Creep Feeding
Lamberton Racing Pigeons

Loft Management Series

"Feeding In The Nest Box"

By the time young birds are two weeks old, their eyes are open and they are very aware of their surroundings.  Consequently, they are actively learning and absorbing everything they experience through their senses on a moment to moment basis.  They are watching, hearing, smelling, tasting and feeling through their skin.  Two week old youngsters watch their parents come and go in the next box.  When their parents are fed in the nest box, their youngsters learn how to eat by watching their parents and modeling their behavior.  By creep feeding high quality grains or pellets in a small bowl in the nest box, youngsters will also eat from the small bowl.  Modeling the behavior of their parents, youngsters will leave their nest - walk over to the small pot - and begin to peck the grains beginning at about two weeks of age.  When youngsters eat a high quality feed at a very early age in addition to the grain they receive from their parents, they will grow faster and stronger than youngsters that do not eat creep feed at an early age.  Another benefit of creep feeding is that it reduces the stress of feeding youngsters upon the parents when youngsters are allowed to continuously eat a high quality feed in their nest box by themselves. Since their parents are not the sole source of the young birds sustenance, the stress of feeding youngsters is reduced on the parents.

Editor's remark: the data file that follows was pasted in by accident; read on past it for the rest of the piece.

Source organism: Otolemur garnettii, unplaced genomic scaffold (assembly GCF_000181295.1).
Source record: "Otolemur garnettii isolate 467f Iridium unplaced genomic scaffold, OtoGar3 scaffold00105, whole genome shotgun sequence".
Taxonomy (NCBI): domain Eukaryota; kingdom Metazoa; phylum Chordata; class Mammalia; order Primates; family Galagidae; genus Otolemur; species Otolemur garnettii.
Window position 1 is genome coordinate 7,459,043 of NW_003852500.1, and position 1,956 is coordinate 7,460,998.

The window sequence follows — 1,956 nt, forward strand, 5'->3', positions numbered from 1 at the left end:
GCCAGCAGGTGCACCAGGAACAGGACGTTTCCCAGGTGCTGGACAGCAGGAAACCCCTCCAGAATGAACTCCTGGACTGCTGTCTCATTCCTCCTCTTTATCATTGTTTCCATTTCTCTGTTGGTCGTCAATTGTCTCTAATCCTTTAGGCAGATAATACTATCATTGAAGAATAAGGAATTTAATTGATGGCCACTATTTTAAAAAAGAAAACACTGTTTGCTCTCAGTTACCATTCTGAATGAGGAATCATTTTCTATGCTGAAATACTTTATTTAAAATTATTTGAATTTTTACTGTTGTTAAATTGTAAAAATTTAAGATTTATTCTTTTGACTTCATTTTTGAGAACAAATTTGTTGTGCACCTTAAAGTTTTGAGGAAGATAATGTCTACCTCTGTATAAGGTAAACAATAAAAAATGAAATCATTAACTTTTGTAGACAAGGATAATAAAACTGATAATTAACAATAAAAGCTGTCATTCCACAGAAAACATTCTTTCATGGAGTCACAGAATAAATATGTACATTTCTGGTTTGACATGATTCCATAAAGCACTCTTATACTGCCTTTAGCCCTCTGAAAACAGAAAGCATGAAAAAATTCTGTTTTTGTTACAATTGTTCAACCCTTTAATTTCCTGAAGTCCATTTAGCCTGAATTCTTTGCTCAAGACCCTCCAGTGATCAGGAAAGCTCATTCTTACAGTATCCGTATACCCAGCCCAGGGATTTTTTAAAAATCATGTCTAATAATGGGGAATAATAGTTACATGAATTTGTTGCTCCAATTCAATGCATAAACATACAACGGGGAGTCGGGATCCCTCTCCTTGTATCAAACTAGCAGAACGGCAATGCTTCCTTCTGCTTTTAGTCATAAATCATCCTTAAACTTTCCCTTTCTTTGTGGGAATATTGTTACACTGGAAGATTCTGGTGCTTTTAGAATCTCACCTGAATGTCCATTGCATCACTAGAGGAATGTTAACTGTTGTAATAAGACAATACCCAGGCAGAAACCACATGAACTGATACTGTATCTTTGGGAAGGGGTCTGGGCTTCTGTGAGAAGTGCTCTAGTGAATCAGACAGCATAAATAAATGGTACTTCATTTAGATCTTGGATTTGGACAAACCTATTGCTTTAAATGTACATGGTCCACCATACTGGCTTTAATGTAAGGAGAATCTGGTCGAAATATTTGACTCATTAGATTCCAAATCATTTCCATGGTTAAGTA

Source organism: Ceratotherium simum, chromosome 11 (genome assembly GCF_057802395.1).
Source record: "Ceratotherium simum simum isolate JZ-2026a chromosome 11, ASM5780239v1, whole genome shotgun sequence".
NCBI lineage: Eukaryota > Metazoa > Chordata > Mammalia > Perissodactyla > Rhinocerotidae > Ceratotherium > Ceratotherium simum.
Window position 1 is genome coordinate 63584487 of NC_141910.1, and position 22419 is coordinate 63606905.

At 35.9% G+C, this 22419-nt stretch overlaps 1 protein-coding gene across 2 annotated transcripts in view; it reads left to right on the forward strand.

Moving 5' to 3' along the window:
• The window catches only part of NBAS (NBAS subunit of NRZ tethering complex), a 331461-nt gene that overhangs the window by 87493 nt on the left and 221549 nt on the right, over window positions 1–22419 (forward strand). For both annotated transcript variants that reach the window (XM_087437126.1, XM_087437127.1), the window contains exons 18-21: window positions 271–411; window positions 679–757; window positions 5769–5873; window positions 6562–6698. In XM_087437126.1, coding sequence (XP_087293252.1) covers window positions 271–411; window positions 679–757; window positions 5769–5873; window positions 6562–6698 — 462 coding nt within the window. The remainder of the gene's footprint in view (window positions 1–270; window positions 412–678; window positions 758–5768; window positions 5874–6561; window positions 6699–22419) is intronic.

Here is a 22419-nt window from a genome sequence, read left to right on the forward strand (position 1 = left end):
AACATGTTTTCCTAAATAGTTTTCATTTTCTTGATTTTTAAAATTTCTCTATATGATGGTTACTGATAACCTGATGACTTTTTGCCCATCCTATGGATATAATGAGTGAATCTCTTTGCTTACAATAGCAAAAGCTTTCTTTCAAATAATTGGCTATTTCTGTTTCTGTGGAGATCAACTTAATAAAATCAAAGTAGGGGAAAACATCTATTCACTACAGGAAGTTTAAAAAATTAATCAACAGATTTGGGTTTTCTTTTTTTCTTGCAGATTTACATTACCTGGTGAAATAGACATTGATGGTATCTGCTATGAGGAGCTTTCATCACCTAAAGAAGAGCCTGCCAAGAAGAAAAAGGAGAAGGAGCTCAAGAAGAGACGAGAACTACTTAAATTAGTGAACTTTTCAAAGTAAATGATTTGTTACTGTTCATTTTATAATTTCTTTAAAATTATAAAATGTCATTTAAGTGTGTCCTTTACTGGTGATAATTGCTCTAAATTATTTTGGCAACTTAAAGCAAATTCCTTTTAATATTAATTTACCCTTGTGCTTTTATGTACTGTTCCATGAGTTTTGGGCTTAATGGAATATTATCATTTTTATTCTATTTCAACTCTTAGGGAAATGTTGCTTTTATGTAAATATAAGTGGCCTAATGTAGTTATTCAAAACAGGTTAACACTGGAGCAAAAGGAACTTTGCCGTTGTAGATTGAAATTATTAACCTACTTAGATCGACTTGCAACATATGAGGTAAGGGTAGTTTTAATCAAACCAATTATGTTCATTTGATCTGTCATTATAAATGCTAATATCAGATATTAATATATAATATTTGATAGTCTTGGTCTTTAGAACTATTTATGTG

When we place food into the small pot in the nest boxes, we use a soupspoon to gradually and gently add a few grains at a time to the pot.  As we add a few grains at a time to the small pot, we verbally "call" to the breeders and youngsters the exact same way that we call the race team into the loft after a training exercise. We gently but firmly repeat come - come - come.  We believe that two week old youngsters in the nest are very capable of learning to "come" to our call when we feed them.  It is not necessary to wait until youngsters are weaned or even later to teach them the skill of coming when called or signaled.  By 25 to 30 days of age, youngsters have already learned many behaviors that will have to be retrained and relearned upon weaning if they are not taught correct behaviors beginning at two weeks of age. 

Why?  Because youngsters are continuously learning as they mature in the nest.  Waiting another two weeks until they are weaned to begin to teach them important commands and expectations is a waste of time and is ultimately much harder to teach than if these commands are learned when youngsters are old enough to waddle or walk in the nest box.  After youngsters know how to eat in the nest box from a small pot, try feeding them by hand.  This process will tame and gentle your youngsters and initiate a healthy positive relationship between you and each youngster that will pay great dividends when the youngsters are old enough to take a nest box of their own and begin to learn the fundamentals of the widowhood motivational system.

In summary, creep feeding energizes youngsters and reduces the tremendous stress of feeding youngsters upon breeders by encouraging youngsters to begin eating at the earliest age possible.  In fact, we know a very prominent Belgian fancier who begins force feeding his youngsters grain after they are about a week old.  He believes that this feeding method strengthens the youngsters and saves the breeders from feeding their young by themselves.  While it is very hard to argue with this fancier's phenomenal race results, we wait one more week to begin to creep feed until the youngsters can walk out of their nest bowl and eat on their own.